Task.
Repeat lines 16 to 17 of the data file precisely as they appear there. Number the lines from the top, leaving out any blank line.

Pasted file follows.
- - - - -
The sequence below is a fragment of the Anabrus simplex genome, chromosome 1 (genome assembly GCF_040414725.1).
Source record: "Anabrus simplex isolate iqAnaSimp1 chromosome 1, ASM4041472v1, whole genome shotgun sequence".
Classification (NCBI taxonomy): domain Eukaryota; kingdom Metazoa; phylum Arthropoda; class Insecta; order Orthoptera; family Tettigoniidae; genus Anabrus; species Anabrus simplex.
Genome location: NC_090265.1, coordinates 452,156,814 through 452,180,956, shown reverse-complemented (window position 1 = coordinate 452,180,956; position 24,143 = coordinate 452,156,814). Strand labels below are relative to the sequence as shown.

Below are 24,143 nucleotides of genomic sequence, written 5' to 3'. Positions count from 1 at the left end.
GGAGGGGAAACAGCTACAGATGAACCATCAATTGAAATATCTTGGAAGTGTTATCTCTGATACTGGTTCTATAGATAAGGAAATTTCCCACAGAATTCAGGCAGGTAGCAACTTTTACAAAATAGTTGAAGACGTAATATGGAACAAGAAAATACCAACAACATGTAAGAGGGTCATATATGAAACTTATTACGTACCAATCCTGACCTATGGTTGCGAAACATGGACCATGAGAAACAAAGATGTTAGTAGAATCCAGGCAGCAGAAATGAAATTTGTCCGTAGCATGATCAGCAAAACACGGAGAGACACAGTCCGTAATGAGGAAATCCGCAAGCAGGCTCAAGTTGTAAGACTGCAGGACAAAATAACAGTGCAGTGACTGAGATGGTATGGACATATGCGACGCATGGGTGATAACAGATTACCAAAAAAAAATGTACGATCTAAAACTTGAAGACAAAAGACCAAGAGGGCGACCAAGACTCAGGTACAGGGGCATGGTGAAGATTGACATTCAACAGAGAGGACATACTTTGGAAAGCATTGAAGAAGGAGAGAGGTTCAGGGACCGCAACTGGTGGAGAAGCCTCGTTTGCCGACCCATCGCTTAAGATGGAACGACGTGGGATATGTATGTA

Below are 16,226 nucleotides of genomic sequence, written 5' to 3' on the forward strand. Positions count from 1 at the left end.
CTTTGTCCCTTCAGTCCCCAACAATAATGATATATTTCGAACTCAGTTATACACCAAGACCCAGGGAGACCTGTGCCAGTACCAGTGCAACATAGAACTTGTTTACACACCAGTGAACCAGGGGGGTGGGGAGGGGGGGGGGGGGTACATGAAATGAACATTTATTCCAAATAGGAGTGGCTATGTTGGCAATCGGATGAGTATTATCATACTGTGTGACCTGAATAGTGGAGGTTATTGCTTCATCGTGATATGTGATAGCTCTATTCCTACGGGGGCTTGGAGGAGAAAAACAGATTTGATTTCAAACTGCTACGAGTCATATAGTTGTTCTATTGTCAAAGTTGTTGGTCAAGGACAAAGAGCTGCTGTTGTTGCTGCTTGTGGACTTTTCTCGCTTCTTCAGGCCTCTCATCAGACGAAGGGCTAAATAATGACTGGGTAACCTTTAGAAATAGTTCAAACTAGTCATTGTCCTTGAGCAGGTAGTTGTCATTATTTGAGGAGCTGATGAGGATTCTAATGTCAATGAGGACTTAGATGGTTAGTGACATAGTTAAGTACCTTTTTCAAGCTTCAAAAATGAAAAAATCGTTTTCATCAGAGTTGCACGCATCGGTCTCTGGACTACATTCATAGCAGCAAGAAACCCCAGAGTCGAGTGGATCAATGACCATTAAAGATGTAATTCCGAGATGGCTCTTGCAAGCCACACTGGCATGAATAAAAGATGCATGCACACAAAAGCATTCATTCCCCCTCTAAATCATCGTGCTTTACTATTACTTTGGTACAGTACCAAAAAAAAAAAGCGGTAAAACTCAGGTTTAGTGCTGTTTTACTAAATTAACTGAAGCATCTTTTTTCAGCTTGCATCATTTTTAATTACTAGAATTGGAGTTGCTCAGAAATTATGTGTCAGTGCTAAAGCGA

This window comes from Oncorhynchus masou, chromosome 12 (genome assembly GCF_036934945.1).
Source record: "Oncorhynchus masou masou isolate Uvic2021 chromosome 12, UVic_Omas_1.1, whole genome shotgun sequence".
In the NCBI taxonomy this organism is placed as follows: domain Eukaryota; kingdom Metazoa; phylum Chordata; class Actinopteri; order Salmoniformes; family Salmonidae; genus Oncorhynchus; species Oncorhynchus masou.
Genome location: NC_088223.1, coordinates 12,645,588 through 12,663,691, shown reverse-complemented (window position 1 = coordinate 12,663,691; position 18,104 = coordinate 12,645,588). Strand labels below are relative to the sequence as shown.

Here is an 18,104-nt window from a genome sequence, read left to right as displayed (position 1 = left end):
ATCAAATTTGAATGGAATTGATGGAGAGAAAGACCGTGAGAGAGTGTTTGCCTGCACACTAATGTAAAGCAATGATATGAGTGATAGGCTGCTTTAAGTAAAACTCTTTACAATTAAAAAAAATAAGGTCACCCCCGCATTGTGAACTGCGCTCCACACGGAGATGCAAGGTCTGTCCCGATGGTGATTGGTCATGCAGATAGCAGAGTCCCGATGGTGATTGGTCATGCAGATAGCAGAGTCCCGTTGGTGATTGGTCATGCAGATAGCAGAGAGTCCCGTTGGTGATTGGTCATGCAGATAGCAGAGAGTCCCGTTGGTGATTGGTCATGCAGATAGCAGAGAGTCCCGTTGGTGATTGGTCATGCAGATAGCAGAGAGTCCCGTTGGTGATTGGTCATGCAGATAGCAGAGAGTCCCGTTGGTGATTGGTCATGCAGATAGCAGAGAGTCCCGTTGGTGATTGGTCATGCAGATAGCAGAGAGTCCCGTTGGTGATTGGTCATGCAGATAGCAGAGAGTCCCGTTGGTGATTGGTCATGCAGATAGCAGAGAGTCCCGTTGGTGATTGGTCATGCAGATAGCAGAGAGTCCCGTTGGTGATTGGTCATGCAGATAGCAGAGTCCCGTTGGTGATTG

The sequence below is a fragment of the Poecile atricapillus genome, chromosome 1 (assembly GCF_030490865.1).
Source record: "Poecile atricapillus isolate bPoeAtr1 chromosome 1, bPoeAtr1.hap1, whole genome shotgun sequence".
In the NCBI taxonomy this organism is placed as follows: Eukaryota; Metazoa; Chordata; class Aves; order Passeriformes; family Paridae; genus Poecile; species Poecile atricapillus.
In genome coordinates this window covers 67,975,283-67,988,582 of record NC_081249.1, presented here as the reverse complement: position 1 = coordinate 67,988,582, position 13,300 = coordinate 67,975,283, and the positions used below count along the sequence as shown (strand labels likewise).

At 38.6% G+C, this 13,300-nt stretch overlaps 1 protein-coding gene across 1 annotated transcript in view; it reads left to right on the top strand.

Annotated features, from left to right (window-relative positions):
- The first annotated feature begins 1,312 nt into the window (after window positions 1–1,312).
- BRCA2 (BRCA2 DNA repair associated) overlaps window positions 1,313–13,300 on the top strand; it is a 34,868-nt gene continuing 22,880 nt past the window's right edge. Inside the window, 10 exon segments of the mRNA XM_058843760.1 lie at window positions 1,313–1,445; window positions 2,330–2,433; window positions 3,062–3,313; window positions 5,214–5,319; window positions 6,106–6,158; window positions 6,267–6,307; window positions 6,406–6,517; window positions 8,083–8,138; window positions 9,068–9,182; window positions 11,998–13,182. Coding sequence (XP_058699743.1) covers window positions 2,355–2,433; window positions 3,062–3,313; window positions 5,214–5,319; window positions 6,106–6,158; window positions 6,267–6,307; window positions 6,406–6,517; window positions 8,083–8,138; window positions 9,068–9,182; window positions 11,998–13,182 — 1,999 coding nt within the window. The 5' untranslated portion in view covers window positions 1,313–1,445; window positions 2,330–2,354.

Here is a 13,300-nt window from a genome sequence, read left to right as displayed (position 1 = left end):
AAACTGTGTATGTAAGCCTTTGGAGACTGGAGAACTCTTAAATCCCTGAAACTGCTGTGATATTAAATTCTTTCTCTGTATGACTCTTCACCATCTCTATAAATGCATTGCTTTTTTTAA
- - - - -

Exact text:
Source record: "Poecile atricapillus isolate bPoeAtr1 chromosome 1, bPoeAtr1.hap1, whole genome shotgun sequence".
In the NCBI taxonomy this organism is placed as follows: Eukaryota; Metazoa; Chordata; class Aves; order Passeriformes; family Paridae; genus Poecile; species Poecile atricapillus.